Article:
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The Limitations of Money

THE LIMITATIONS OF MONEY There are millions of dollars on earth but not a penny ever leaves it.

It has been said, and truly, that no one needs much money for actual personal use. The amount any one of us requires for the neces sities of life is small. But "necessities" for one man may seem like the most extravagant luxury to another.

Where shall the line be drawn? That mirror of daily life, the newspaper, 'shows us that the line cannot be drawn. Here is a news item which states that Judge -R. orders a man to pay fifteen dollars a week for the support of his wife and child. In the same issue of the paper, Mrs. B. petitions the court for permission to draw from an estate eighteen thousand dollars per annum, in stead of twelve thousand, for the support and education of her daughter. The court grants the request. In both cases the amount is fixed at a sum deemed sufficient to provide the petitioner with the necessities of life. Ap parently, then, the term is an exceedingly elastic one. In its lowest terms, it must pro vide shelter, food, and clothing. Beyond these, money can purchase countless things that may readily assume the phase of neces sities after the manner of life to which the in dividual accustoms himself.

The world is full of things that create de sires. It was recently reported that a society leader ordered several pairs of shoes to be made of the breasts of humming birds. It probably never occurred to this woman that there are thousands of people, especially chil dren, who have no adequate protection for the feet; not enough to guard them against cold and dampness.

The well-to-do youth whose annual clothing outfit includes a dozen suits, is convinced, no doubt, that to have fewer would be a real hardship.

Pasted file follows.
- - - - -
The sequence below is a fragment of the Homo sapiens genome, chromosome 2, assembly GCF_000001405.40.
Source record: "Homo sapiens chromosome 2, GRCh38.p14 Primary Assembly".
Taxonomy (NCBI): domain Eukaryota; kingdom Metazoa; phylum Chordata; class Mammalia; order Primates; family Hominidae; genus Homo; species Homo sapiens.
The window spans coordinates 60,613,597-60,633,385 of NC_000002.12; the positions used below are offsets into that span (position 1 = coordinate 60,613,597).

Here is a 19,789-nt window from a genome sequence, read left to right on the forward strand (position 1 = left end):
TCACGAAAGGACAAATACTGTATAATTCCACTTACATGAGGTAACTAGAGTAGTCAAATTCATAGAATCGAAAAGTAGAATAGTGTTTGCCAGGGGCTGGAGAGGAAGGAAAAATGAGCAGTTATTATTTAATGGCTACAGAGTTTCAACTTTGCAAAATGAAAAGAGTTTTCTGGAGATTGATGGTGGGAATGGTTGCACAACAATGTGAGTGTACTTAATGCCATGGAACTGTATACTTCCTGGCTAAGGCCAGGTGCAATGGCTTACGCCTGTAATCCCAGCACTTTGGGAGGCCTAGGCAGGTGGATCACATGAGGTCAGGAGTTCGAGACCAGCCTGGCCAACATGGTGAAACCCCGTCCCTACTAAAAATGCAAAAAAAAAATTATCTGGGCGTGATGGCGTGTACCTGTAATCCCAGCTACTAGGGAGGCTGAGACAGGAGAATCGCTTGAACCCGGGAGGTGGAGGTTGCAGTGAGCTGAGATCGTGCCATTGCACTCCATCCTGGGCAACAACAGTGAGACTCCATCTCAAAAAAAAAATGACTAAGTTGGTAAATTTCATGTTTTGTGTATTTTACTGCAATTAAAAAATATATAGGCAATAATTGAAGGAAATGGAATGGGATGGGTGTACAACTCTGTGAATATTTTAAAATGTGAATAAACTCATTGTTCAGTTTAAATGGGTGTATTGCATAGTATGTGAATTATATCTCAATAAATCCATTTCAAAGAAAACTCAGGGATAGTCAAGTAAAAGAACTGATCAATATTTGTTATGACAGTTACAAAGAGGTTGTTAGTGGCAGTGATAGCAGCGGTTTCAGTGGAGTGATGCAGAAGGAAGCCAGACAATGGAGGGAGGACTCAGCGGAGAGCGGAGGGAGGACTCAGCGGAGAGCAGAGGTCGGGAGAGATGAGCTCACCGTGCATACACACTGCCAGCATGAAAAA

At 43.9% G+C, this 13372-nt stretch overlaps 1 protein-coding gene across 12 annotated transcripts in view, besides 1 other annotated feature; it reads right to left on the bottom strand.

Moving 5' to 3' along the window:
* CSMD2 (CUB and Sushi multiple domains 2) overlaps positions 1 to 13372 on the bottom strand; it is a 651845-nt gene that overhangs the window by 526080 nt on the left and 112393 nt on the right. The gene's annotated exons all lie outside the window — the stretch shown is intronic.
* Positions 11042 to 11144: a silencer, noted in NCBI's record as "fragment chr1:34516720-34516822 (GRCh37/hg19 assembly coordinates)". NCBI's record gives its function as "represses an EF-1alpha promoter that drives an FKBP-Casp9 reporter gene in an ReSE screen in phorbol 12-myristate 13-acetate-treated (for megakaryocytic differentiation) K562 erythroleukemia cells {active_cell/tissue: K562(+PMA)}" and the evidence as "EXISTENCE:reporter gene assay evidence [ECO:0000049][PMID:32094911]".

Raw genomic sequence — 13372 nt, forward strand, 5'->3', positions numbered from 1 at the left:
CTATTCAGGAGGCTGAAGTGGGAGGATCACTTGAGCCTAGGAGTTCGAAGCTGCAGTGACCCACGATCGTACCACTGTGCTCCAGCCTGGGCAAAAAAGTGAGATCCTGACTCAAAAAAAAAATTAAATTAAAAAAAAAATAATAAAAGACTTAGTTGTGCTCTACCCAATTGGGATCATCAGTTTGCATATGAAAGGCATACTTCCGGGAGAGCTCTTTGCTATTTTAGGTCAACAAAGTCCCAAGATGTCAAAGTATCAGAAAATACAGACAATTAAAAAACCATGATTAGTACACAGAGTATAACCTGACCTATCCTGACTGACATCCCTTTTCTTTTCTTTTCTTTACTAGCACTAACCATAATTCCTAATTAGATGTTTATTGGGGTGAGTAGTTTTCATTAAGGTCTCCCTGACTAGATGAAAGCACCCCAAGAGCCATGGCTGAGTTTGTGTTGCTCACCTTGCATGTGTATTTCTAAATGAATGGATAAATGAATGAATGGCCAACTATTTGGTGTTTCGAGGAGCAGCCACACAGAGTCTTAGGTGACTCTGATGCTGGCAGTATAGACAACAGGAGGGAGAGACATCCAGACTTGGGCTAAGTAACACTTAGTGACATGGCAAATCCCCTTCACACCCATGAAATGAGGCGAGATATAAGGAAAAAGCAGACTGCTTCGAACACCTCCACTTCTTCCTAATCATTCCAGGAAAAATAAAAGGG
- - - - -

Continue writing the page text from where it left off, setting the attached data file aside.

A man of fifty, who is a chronic borrower, owing money to every friend and stranger who listens to his tale, whose conversation turns to the high cost of living whenever anyone will listen to him, finds it necessary to be a member of six or eight clubs.

These cases, types of countless others, show that so far as the necessities of life are concerned, there is no limit to the variations that may be played upon the expression.

There is no limit to the apparent need for money, once desire begins to lead the way. Two exceedingly serious social questions are included in the act of the woman who orders shoes made from humming birds' breasts : 1. Has she any moral right so to use her money in a world full of suffering and misery? 2. Is she not a benefactor to those working people who are skillful enough to make such shoes? The money is released and goes into circu lation. The woman gets the shoes, and sev eral people receive payment for assisting in producing them. A distribution of money has been made that is beneficial. Whether it is the best possible distribution, is another ques tion. But turning from the state of affairs that requires a woman and child to meet the demands of life on fifteen dollars a week, from the little girl whose up-bringing appears to the court to be reasonable at eighteen thousand dollars a year, from the countless children who pass through childhood shoeless and stockingless, and passing from the feet clad in humming bird shoes, we conclude that the necessities of life differ for practically every human being. But if we observe, even casually, the various types that make up our population, we discover that everyone, from the poverty-stricken to the over-rich, is sub ject to happiness and unhappiness; to content and to discontent; to joy and to sorrow. These conditions seem not to belong any more to the rich than to the poor.

Money is no guarantee of happiness, neither is the lack of it a necessary excuse for unhap piness. To be wealthy in material things does not necessarily imply equal wealth in mental and spiritual resources. It does not take long for rich or poor to learn that all the true pleasures of life are not to be had for money. If a man has learned to have joy awak ened in him at the sight of a beautiful picture, it matters not what his condition is. The gift is his. The poor cannot sell it, nor can the rich buy it.

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life, dollars, shoes, man and necessities